Band on the run
10 August 2009 | By Kit Chellel
13 March 2014
9 July 2013
19 March 2014
19 December 2013
19 March 2014
Christa Band is moving from one of the City’s top dispute resolution teams to Linklaters’ much less visible litigation practice. The magic circle firm must
be changing its strategy, says Kit Chellel
The sudden defection of litigation star Christa Band to Linklaters will come as a surprise to those who have watched her rise through the ranks at Herbert Smith.
Band has left one of the City’s pre-eminent dispute resolution practices to join a department that has not made a lateral hire in nearly two years.
And Linklaters is hardly best known for its litigation practice, which forms one of the smaller parts of the firm.
But on closer examination the move does make sense, both for Band, who will be given greater responsibility in a smaller department, and for Linklaters, which is targeting disputes in the financial services sector.
Band rose to prominence in the late 1990s working on the fallout from the collapse of the Bank of Credit and Commerce International (BCCI).
Then a rising star in Herbert Smith’s litigation team, she acted for the bank’s auditors Price Waterhouse (now PricewaterhouseCoopers (PwC)), which was being sued by liquidator Deloitte & Touche after BCCI was seized by regulators. The case settled for $175m in 1998.
Her largest instruction, though, was on the litigation surrounding Vodafone’s hostile takeover of Mannesmann in 2000. Band acted for Goldman Sachs, which was taken to court by Mannesmann to prevent the bank acting for Vodafone.
Mannesmann argued that since Goldman Sachs had advised both it and Orange in the past, it was privy to confidential information.
Band, alongside corporate partner Henry Raine, won the day, overcoming Mannesmann’s advisers Norton Rose in the High Court.
She is now well-known for her work in the financial services arena.
One City litigation partner describes her as “exceptionally talented”.
In the years since Mannesmann Band has worked on high-profile cases such as Equitable Life’s long-running damages claim against Ernst & Young, where again the accountants were taken to court.
In that case Band acted for the litigant, Equitable Life, which abandoned its claim in 2005.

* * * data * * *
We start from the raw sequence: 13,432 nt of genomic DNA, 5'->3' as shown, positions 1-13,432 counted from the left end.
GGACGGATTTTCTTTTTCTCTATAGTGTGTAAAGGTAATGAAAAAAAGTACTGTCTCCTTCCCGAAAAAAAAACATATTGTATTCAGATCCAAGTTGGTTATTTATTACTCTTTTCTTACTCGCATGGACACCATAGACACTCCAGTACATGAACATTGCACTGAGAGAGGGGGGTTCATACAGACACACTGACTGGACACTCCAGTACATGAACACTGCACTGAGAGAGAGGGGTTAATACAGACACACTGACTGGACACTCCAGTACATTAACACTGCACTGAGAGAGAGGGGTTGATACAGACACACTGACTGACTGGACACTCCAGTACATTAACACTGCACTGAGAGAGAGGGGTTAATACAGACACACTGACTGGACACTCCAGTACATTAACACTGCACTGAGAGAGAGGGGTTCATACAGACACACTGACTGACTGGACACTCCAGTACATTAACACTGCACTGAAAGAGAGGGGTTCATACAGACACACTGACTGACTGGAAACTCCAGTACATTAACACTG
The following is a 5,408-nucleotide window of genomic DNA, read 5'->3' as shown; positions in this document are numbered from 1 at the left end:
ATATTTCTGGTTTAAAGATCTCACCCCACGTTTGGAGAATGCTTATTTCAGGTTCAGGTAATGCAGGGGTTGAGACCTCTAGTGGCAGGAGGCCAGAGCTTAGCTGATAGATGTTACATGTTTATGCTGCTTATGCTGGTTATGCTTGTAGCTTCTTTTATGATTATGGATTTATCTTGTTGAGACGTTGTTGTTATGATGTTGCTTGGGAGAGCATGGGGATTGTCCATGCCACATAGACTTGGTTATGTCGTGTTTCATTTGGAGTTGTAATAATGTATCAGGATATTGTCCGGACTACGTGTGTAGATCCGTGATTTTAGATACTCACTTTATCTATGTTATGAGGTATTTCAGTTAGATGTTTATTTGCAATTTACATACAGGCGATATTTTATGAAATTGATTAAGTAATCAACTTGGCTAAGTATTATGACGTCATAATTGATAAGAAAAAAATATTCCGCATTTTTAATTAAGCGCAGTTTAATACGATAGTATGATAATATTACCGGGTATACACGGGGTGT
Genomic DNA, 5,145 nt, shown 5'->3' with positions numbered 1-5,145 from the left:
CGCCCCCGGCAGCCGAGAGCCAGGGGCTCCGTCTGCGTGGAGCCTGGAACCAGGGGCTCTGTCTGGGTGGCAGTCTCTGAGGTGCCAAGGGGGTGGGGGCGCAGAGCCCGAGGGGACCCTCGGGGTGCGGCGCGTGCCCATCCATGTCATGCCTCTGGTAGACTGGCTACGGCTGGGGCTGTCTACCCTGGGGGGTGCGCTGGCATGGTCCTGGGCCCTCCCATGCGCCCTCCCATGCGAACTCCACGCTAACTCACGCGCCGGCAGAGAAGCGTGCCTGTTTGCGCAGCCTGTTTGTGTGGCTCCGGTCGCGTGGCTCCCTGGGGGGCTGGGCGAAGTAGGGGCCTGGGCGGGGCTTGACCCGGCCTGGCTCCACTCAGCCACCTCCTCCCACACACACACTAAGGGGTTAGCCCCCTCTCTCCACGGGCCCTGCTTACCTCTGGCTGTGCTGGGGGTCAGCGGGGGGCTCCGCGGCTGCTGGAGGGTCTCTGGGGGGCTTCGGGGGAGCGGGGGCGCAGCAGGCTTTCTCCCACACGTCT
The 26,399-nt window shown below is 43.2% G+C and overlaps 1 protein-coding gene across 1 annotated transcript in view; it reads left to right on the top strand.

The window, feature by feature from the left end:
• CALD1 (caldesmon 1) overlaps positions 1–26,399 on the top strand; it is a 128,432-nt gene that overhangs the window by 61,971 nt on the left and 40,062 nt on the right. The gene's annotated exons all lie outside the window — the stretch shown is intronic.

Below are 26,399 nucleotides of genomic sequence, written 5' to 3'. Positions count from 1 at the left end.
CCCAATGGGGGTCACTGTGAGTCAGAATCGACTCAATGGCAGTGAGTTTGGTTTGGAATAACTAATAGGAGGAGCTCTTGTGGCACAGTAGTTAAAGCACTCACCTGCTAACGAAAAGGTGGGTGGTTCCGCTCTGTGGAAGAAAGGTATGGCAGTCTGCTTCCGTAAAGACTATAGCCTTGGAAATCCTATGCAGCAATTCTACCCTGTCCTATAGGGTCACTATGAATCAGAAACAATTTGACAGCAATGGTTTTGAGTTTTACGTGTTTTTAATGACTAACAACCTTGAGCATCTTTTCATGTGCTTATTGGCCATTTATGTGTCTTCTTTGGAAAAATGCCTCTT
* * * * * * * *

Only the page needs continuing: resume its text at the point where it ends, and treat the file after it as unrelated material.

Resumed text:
But it is fair to say she has not quite reached the heights that many expected of her a decade ago, and the move to Linklaters could raise her profile.
The prospect of a significant pay increase must have made Linklaters all the more appealing. When Band finishes her gardening leave in December, she will join a firm with an average profit per equity partner (PEP) figure of £1.3m.
By contrast, Herbert Smith has seen its PEP fall below £1m this year to £845,000.
For its part, Linklaters has remained oddly silent about capturing such a recognised name.
“We’re delighted Christa is joining us and have nothing more to say,” commented Linklaters UK head of litigation Michael Bennett when contacted by The Lawyer.
Perhaps Bennett is mindful of the ruffled feathers at Herbert Smith, where the revenue from litigation dwarfs that of Linklaters, with the former turning over £162m last year, £120m in London alone. But Herbert Smith has virtually never lost a partner. It is fair to surmise that there would have been some consternation at Herbert Smith at seeing one of its better-known litigators take Linklaters’ bait.
Band will be one of the most experienced partners in Linklaters’ 15-partner disputes team in the UK, but Bennett would not confirm whether she will hold any managerial responsibilities.
Some will see Band’s appointment as a like-for-like replacement for Diana Good, a Linklaters litigation partner for 16 years who retired in November last year. Good also spent much of her career working on financial services, but left the firm to spend more time with her family.
However, Band’s arrival does fit with the firm’s stated strategy of being the key adviser to large international companies. Banks and accountancy firms in particular will benefit from her expertise in both bringing and defending claims.
Who better to advise in cases arising out of the Lehman Brothers administration, given her role on the BCCI collapse?
“I suspect Linklaters will be looking to beef up their financial services capacity. They’ve got a lot to offer someone like Christa,” says a partner at a rival firm.
Meanwhile, Herbert Smith is unlikely to be damaged by Band’s departure. “Christa’s a talented lawyer who’s played an important role in the development of our financial services litigation team,” says a firm spokesman, adding that Herbert Smith is known for its strength in depth at both the partner and associate levels.
Herbert Smith has 58 litigation partners in London led by practice head Sonya Leydecker, who worked with Band on the BCCI case.
The firm rarely loses disputes partners (only two arbitration partners have moved on in the past two years) and its reputation as a litigation powerhouse will remain. But any other firms looking to hire heavyweight litigators will be heartened to see a chink in Herbert Smith’s armour.